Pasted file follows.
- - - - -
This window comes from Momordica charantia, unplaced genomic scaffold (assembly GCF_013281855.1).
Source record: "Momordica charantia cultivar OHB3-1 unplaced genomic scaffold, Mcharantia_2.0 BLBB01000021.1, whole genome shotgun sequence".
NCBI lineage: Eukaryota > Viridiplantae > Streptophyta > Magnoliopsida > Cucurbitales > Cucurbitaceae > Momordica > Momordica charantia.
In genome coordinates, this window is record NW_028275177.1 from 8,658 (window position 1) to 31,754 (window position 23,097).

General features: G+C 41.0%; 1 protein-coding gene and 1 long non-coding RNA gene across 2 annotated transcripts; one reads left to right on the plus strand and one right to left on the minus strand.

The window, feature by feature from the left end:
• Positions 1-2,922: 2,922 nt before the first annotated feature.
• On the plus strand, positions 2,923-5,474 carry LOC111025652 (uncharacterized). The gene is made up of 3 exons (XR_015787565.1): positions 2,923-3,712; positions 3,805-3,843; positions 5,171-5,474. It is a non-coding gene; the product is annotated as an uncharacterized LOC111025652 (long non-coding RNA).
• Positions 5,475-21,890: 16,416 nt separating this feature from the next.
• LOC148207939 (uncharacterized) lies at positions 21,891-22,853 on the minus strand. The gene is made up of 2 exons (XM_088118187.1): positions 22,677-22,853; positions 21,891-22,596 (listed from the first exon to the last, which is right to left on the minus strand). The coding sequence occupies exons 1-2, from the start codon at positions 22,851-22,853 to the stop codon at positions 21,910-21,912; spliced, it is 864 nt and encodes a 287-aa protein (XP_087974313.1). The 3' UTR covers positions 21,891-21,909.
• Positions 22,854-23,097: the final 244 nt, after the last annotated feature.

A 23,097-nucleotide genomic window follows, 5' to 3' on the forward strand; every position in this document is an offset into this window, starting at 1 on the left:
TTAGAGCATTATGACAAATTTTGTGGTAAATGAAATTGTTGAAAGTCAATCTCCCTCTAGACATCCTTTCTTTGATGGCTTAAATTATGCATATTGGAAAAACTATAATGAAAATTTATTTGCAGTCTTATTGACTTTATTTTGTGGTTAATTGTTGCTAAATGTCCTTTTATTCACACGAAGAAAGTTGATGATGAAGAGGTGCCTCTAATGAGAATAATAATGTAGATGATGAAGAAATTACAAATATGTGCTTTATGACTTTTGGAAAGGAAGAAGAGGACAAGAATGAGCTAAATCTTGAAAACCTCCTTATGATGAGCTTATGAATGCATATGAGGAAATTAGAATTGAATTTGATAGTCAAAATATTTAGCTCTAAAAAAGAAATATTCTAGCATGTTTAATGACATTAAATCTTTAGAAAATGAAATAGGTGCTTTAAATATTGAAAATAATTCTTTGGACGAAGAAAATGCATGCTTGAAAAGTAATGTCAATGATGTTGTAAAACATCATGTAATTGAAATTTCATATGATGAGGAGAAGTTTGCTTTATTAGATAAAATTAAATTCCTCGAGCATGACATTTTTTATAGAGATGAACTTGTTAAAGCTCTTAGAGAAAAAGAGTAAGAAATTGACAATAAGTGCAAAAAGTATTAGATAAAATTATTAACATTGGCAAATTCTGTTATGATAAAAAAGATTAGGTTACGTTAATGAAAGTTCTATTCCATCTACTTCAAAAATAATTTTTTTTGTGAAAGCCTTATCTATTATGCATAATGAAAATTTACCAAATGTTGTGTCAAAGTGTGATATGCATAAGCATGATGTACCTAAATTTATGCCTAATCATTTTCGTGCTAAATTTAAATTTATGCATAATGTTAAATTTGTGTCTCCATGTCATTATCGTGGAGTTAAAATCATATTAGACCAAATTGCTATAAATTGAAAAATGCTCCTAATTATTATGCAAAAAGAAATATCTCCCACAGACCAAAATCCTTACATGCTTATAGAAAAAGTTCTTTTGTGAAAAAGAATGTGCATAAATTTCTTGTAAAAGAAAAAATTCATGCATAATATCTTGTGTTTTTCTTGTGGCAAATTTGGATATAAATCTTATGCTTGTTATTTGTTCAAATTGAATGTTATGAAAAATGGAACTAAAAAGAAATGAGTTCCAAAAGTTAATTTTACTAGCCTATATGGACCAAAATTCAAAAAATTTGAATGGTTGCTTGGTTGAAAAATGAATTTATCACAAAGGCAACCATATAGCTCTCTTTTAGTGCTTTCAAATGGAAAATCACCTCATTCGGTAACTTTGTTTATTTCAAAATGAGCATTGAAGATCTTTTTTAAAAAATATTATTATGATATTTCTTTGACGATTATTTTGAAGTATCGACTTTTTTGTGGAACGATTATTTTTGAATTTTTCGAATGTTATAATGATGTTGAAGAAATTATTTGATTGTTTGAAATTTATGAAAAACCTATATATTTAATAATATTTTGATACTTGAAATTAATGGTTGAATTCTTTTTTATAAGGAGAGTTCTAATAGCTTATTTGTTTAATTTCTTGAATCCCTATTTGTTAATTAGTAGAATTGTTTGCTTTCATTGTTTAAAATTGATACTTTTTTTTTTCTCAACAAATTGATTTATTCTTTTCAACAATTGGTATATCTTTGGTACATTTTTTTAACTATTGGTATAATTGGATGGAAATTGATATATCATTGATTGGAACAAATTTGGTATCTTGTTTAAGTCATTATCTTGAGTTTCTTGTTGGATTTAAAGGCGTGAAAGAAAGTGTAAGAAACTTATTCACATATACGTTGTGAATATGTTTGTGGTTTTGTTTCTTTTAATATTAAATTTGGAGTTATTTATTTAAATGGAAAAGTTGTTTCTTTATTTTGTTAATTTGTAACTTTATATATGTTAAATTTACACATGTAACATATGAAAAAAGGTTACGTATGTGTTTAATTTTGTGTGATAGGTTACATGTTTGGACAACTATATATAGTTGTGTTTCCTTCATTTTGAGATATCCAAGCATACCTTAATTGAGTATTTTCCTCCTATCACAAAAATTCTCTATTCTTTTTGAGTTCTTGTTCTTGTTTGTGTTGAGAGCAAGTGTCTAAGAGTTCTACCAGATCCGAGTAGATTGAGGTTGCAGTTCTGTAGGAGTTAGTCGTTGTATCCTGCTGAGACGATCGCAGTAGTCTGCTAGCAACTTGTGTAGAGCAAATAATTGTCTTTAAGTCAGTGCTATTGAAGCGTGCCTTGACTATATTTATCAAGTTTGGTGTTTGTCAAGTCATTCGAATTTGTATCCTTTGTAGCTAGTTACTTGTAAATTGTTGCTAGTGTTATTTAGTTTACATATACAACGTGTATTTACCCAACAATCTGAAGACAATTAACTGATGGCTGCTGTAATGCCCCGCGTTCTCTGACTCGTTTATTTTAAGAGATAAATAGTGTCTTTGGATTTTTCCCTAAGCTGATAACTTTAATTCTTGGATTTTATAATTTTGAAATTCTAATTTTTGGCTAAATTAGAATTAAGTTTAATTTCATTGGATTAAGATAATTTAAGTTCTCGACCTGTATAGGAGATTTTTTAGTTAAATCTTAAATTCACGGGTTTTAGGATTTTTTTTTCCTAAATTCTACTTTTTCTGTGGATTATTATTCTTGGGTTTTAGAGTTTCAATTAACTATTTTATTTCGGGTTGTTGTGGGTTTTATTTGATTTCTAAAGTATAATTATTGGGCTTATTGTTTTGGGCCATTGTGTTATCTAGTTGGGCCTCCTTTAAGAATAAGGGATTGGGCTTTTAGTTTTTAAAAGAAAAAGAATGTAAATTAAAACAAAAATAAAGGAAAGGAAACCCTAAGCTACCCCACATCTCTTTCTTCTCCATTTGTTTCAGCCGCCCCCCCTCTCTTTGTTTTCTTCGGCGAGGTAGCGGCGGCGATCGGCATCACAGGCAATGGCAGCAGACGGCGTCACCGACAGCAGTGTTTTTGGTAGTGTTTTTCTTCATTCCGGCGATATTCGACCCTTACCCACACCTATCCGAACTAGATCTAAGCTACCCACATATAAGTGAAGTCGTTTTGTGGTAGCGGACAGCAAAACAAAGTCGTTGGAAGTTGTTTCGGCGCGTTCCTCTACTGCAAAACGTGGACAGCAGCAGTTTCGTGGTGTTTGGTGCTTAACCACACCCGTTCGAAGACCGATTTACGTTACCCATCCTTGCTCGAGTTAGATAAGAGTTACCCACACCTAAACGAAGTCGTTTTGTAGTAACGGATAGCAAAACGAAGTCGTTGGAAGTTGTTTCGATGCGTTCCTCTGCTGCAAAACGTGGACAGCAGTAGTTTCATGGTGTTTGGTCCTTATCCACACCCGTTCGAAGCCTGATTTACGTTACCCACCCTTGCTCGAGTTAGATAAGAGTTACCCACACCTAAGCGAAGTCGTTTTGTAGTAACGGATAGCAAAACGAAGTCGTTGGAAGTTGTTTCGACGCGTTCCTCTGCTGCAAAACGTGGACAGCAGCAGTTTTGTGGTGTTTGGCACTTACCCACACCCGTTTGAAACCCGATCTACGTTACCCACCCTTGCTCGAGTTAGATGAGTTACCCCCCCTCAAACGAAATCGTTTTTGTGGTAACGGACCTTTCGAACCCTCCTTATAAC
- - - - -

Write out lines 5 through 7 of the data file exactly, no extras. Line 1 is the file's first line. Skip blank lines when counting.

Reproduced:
General features: G+C 41.0%; 1 protein-coding gene and 1 long non-coding RNA gene across 2 annotated transcripts; one reads left to right on the plus strand and one right to left on the minus strand.

The window, feature by feature from the left end:
• Positions 1-2,922: 2,922 nt before the first annotated feature.